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New exhibition: To those who have no time to play


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Framer Framed presents To those who have no time to play, Amsterdam-based artist Gluklya's (Natalia Pershina-Yakimanskaya) largest solo exhibition to date, curated by Charles Esche. The artist develops her work with numerous others, including Kyrgyz textile workers, newcomers, musicians and writers.

The exhibition includes four objects in space, each with its own unique architecture. They are two yurts, a dome and a stage with varied live performances. The works take us from Amsterdam to Bishkek, and back to Amsterdam via St Petersburg.

On stage in Framer Framed, we see hanging dresses singing Antigone Update, a new version of the well-known Greek tragedy Antigone. Gluklya co-wrote an alternative version with Matras Platform. Antigone Update will be performed live at the exhibition opening on 13 October. Matras Platform is an informal group of migrants living and meeting in Amsterdam. Gluklya started the group during the corona pandemic.

The Red Yurt introduces the stories and artworks of women textile workers in Bishkek, Kyrgyzstan who work at home under harsh conditions for textile exports to Russia. The dome, depicts a melting snowball. Inside, videos of the annual May 1 protests are shown. In St Petersburg, birthplace of Gluklya, she recorded these protests from 2017 to 2019. Labour Day demonstrations have since been banned.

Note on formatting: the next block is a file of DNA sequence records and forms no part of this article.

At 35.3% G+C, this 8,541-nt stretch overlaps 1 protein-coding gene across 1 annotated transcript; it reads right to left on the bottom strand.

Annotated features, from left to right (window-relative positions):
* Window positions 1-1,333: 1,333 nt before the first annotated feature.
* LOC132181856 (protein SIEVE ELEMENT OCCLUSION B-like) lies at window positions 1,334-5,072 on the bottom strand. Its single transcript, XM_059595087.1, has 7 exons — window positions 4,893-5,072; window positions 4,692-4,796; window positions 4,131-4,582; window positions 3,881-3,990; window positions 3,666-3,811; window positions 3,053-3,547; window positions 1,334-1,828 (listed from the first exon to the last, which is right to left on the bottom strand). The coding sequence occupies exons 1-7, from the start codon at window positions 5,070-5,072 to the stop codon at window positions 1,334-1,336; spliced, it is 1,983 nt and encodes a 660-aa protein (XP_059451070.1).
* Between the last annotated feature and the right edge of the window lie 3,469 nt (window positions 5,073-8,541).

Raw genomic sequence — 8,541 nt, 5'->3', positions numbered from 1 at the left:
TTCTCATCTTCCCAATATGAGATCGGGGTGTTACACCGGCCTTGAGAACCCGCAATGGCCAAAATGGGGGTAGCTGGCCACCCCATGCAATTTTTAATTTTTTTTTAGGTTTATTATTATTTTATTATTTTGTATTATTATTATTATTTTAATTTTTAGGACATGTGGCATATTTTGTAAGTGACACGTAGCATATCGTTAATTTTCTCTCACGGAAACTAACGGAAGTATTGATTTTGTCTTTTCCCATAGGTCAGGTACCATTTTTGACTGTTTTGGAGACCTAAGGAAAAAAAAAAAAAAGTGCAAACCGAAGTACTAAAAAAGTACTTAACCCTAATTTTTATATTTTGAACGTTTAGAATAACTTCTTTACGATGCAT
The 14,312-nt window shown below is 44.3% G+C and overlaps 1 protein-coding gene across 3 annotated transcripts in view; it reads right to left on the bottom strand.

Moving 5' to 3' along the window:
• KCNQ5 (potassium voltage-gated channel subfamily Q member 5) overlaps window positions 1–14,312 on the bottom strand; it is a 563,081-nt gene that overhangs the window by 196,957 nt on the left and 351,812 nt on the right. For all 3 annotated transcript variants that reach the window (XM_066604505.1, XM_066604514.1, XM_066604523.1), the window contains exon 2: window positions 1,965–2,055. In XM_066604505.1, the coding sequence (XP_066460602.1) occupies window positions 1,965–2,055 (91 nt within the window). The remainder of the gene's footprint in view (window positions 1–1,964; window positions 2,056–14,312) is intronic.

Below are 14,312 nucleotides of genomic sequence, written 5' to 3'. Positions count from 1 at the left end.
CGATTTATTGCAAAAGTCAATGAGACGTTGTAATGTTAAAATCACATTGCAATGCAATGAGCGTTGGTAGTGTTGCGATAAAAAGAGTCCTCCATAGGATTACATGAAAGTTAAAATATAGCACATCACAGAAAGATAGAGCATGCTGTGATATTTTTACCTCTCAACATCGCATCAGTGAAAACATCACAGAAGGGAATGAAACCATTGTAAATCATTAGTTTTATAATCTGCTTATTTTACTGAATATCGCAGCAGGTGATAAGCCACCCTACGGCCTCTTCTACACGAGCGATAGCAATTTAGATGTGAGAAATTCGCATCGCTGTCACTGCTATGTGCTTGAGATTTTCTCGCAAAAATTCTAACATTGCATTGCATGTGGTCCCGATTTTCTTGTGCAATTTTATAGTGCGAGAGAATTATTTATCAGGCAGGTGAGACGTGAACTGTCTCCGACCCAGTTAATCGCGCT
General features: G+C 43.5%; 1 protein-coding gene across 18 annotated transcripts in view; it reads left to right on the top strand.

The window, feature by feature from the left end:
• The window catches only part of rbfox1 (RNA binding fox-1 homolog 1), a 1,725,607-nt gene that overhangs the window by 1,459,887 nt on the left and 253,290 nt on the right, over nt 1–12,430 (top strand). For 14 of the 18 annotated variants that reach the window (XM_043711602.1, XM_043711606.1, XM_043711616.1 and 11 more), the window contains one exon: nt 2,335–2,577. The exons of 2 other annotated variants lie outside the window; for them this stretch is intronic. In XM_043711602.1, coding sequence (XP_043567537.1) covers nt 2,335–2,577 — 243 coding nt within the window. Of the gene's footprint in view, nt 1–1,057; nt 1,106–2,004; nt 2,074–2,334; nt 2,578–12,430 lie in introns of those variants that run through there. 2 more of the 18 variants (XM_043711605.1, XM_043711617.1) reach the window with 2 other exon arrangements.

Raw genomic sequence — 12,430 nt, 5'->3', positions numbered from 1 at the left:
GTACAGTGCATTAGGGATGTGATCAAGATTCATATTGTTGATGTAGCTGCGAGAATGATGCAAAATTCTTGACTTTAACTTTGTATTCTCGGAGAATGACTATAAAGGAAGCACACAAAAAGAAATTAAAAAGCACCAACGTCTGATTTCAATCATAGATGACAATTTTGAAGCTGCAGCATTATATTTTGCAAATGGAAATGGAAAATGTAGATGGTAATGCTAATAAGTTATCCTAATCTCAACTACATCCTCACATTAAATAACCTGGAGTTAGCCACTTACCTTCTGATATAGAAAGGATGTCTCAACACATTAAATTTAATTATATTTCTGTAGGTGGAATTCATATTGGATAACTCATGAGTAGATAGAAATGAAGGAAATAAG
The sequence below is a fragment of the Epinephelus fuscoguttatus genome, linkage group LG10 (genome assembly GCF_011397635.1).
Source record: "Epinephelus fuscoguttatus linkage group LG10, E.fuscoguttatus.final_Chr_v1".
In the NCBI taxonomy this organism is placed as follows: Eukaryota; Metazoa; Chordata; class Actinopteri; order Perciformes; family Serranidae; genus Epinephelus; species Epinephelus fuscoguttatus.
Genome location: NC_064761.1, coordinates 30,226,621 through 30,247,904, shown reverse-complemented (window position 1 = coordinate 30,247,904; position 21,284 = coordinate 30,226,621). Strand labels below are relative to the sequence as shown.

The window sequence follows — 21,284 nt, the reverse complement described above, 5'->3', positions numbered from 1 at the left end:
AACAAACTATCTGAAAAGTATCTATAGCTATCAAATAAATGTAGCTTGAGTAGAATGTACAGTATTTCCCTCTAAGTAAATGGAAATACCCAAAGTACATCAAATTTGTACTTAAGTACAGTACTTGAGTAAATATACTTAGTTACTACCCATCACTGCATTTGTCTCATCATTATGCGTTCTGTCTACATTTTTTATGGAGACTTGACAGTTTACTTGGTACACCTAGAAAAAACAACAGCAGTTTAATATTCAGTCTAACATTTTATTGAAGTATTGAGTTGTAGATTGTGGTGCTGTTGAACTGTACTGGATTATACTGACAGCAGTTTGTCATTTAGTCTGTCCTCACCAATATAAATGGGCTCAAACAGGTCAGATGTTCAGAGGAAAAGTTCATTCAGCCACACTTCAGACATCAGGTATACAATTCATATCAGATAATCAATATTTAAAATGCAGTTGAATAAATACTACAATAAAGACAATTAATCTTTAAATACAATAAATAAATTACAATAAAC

Back in Amsterdam.

The small yurt forms an intimate place where the diaries of Gluklya and Murad Zorava can be read. They wrote during their stay in the former Bijlmerbajes prison in Amsterdam Zuid-Oost, when it was used both as an artist incubator and asylum centre. Although the conditions in Bishkek or St Petersburg seem distant from Dutch society, bringing together these different social and emotional geographies provides a connecting link.

It is hard to ignore the many disasters looming on the horizon: the climate crisis, extreme social inequality, the war in Ukraine and the hard working life of people supplying cheap goods to Western shopping streets. Gluklya relates it in a surreal landscape, where humour unexpectedly appears. She takes us on an associative journey through global abuses, whether forced labour and migration, economic exploitation or abuse of power.

Gluklya / Natalia Pershina-Yakimanskaya lives and works in Amsterdam. As one of the pioneers of Russian performance art, her research focuses on finding ways to talk about the traumatic divisions in society and the implications for people's lives. The conflict between politics and people's inner world is the subject of her surrealist drawings, performances in collaboration with various people, installations with poetic texts etc. and the Utopian Clothes.

Charles Esche is also director of the Van Abbemuseum, Eindhoven, advisor at the Jan van Eyck Academy, Maastricht and professor of contemporary art and curator at Central Saint Martins, UAL, London.


14 Oct - 22 Jan 2023, Tues-Sun 12:00-18:00 (free admission)

Artist Gluklya (Natalia Pershina-Yakimanskaya)

Curator Charles Esche

Made possible with support from

Ministry of Education, Culture and Science; Amsterdam Fund for the Arts; DOEN Foundation; Stadsdeel Oost; Van Abbemuseum.


Oranje- Vrijstaatkade 71 | 1093 KS Amsterdam | Netherlands


Tue - Sun: 12:00 - 18:00


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